Happy summer! This truly is my favorite time of year. While living in Boise has helped me appreciate all four seasons for their uniqueness, my soul is nourished for the whole year after a few months of heat, swimming, music festivals, and camping! As we approach Independence Day, I am reflecting on the importance of freedom to me, and how much I value being able to do what I want when I want to do it . . . and how frustrated I feel when I am stuck in a pattern that someone else seems to control. This is true in my relationships and career choices, and it also applies to how I shape my personal space at home.
I feel free and creative when I experiment in the yard and garden, and my priority is creating an edible landscape that welcomes a vibrant and diverse ecosystem in tune with the local climate and free of toxic chemicals. I would feel so inhibited if I lived in a community with rules that told me I couldn’t create the scene I wanted. And yet, so many people live in regulated communities with strict covenants, conditions, and restrictions (“CC&Rs”) that limit their efforts to be more sustainable through xeriscaping, urban agriculture, nontoxic maintenance, energy efficiency, and renewable energy.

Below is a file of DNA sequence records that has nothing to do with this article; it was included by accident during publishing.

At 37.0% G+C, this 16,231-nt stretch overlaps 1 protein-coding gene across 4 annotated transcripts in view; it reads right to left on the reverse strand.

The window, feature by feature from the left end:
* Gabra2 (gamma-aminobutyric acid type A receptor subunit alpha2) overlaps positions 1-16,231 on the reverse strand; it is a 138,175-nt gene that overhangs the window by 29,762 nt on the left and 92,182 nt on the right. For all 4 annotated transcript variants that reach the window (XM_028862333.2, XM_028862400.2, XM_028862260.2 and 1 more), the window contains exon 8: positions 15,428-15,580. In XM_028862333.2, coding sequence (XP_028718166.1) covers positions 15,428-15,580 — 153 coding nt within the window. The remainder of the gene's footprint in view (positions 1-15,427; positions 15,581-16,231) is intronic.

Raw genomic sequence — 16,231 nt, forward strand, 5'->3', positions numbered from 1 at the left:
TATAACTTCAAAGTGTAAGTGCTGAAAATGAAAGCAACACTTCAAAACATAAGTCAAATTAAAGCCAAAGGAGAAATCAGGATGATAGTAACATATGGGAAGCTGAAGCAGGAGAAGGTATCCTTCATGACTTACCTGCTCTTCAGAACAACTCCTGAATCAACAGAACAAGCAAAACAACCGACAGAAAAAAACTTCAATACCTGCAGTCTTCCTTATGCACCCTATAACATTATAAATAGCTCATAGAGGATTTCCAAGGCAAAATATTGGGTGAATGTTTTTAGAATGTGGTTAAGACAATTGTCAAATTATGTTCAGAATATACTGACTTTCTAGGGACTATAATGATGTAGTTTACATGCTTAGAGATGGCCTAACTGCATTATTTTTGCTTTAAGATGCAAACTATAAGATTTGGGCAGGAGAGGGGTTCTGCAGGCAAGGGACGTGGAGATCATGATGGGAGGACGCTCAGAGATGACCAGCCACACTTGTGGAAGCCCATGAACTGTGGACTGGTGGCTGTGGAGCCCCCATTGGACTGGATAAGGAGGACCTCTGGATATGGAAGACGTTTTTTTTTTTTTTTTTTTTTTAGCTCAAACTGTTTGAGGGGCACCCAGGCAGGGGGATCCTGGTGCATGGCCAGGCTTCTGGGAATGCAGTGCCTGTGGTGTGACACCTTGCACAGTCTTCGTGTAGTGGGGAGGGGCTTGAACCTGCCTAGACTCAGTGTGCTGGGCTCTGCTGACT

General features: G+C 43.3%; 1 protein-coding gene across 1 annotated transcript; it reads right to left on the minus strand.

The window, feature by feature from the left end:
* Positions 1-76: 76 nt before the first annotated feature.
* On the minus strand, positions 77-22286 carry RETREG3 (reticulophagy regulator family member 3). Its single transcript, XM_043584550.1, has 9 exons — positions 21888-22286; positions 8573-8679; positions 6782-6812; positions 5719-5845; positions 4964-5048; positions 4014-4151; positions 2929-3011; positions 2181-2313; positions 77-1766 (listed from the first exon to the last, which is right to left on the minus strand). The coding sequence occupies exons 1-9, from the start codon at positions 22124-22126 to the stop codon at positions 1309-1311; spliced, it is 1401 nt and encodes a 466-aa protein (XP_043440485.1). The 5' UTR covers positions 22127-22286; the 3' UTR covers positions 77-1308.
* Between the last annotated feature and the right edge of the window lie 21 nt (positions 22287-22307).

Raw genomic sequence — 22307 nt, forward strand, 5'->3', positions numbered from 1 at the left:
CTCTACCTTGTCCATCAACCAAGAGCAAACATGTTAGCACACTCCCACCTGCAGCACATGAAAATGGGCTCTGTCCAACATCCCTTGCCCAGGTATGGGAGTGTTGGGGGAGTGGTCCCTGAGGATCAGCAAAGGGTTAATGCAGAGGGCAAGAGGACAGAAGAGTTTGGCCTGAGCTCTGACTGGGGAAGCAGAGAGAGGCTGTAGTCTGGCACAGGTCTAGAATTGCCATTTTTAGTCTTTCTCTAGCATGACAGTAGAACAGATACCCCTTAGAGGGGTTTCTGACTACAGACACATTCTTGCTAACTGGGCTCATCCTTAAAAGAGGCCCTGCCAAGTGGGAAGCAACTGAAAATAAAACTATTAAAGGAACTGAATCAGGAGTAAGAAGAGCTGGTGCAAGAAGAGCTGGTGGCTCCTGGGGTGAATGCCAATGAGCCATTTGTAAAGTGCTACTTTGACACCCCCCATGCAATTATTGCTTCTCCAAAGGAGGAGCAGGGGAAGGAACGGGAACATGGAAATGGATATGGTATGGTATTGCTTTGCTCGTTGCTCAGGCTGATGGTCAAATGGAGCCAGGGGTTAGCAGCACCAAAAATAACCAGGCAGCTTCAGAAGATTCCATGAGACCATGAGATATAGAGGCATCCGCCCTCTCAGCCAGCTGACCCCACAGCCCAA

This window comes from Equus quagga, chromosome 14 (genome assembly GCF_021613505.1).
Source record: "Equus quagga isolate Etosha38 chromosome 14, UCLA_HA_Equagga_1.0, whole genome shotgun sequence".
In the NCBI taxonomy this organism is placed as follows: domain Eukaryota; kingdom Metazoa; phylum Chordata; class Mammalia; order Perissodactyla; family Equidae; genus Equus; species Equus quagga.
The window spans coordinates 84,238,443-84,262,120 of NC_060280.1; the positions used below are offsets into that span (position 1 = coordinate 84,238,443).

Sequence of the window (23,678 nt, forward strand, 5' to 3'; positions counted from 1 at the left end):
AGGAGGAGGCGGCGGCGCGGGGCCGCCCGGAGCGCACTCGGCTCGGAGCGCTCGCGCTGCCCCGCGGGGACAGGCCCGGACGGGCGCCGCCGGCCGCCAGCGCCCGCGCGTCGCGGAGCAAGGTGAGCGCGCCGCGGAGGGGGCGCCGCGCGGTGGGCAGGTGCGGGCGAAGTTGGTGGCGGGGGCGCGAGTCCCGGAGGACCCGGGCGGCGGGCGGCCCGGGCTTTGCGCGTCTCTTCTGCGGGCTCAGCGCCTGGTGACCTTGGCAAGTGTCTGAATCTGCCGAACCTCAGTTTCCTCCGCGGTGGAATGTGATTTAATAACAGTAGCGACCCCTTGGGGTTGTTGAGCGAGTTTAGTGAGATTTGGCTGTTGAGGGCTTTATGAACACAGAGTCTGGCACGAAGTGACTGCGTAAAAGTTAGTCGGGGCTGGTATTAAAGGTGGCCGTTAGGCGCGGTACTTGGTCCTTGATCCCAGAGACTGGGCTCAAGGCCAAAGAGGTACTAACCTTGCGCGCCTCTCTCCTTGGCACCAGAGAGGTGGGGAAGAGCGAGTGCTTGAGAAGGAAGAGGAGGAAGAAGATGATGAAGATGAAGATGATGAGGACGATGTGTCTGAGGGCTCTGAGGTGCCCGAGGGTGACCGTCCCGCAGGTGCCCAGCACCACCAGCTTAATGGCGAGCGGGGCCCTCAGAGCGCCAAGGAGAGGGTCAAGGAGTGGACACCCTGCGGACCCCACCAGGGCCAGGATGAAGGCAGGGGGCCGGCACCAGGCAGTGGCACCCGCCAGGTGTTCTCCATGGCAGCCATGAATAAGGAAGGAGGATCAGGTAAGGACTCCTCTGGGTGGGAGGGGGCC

Several years ago, I partnered with the Idaho Chapter of the U.S. Green Building Council to address this issue, and we published a report called, Greening Your CC&Rs: Strategies to Improve the Sustainability of Your Neighborhood (followed by a synopsis in The Advocate). This report outlines problematic language, suggests better rules as alternatives, and describes the various procedures for how to implement change. In the name of freedom and independence, I have decided that it is time to dust off this report and get back to work on helping people eliminate outdated HOA rules. Because to me, there are few things more annoying than a rule I don’t want to follow!
Instead of rules that mandate poisons to kill weeds, how about rules that encourage species diversity and healthy soil? Instead of rules that characterize clotheslines and solar panels as unsightly, how about policies that value energy conservation and renewables? Most CC&Rs have an assortment of provisions that inhibit sustainable actions, and people tend to be unaware of them until they want to implement prohibited techniques. But we can be proactive and change the rules instead!
I’d love the chance to meet with homeowners associations and subdivision residents to come up with solutions that will build community and improve the ecological value of our neighborhoods! Please contact me if you’re interested, and share this message with others!
One of my favorite things to do is think, and I love exchanging knowledge with people trying to improve our community. This space is for me to share some of my musings in the hopes of adding more layers to our collective conversation. Please comment and share freely!